If you have made it all the way to Argentina, you really should try and find time to visit Salta – home of the highest and perhaps most spectacular vineyards in the world. But be patient – arriving in the provincial capital of Salta after the flight north from Buenos Aires is barely the start. It is a good four hours drive to the town of Cafayate and the fertile Calchaquí Valley – the main wine region of Salta. Along the way you will probably despair of ever seeing a vineyard. The fields of maize and tobacco that surround Salta soon give way to desert where nothing grows save giant cacti flicking V-signs at the sky.
Forget about wine, this bone-dry landscape with its backdrop of red rock canyons is clearly the set of some spaghetti western. Shut your eyes and before long Ennio Morricone’s famous theme tune will come whistling into your head.
Yet this, the most northerly Argentina wine region, is probably where it all began. It was here that Jesuit missionaries first planted grape seeds from Peru in the 1550’s, having failed with an earlier attempt near Buenos Aires. The reason they succeeded was surely down to the altitude of the vineyards which tempers the ferocious heat and allows for cold nights even in mid-summer. In the Calchaquí Valley it can easily swing from 38°C (100°F) at noon to a cool 12°C (54°F) around midnight, while during the short winter it can plunge as low as –6°C (21°F) at night.
Cafayate’s vineyards are at 5,600 feet (1,700m) – nearly 2000 feet above those of the Valais in Switzerland, the highest in Europe. But if that is not enough, strap on your crampons, grab an oxygen mask, and head for the El Arenal vineyard on the Colomé estate in another even more remote valley in Salta. At 10,027ft (3,111m) El Arenal claims the current world record in the altitude stakes, though this contested by Bolivia.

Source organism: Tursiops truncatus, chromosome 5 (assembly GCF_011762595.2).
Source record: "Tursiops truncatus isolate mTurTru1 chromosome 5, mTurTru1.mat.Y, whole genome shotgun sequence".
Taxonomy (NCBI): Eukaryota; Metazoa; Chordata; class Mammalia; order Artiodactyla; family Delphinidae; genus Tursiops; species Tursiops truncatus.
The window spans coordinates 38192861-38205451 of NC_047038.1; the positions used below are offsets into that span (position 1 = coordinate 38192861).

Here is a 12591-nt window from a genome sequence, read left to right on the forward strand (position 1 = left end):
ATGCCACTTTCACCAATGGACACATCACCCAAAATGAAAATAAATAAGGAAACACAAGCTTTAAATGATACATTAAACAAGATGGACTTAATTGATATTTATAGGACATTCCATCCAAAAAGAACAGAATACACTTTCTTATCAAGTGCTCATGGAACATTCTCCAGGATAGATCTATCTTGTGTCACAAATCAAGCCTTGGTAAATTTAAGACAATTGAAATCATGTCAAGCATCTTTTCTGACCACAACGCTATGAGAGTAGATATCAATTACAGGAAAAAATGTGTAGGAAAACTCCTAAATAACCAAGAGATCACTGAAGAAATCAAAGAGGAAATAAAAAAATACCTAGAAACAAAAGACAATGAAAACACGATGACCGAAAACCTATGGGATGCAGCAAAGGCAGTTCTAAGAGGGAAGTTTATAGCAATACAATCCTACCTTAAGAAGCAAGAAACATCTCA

Image courtesy of Emilia Garassino via Flickr
Salta is tiny compared to other Argentina wine regions, and produces little more than 1% of Argentina’s wines from its 5200 acres (2000 ha.) of vineyards. Its claim to fame however, is its often stunning Torrontés, the exotically perfumed white grape that Argentina excels in. And though this variety is widely planted across wine regions, it seems able to reach some kind of aromatic perfection here. At least when treated with care in the vineyard by keeping its vigorous yields in check, and in the winery by doing everything to preserve the wine’s innate freshness and perfume.
Yet interestingly some of the most exciting wines recently coming out of Salta are the reds. Again, by using high altitude to its best advantage, producers are extracting incredible colour and concentration from varieties likes Malbec, Syrah and Tannat – a little-known grape, originally from South-West France. As well as varietal wines, there are some stunning blends being made. The best have a delightful purity of fruit, where the alcohol and tannin are tempered by an invigorating natural acidity.
Of course none of this happened overnight. In fact until recently the wines of Salta were often quite clumsy and overblown. Just having great natural advantages alone is wasted unless there is the expertise in the vineyards to know how best to train the vines, when to irrigate, when to prune and so on. And then to have the skill in the cellar to bring out this potential in the wines. The last ten years have seen quite a revolution in quality, and if this continues Salta could become one of the most exciting wine regions in the world.
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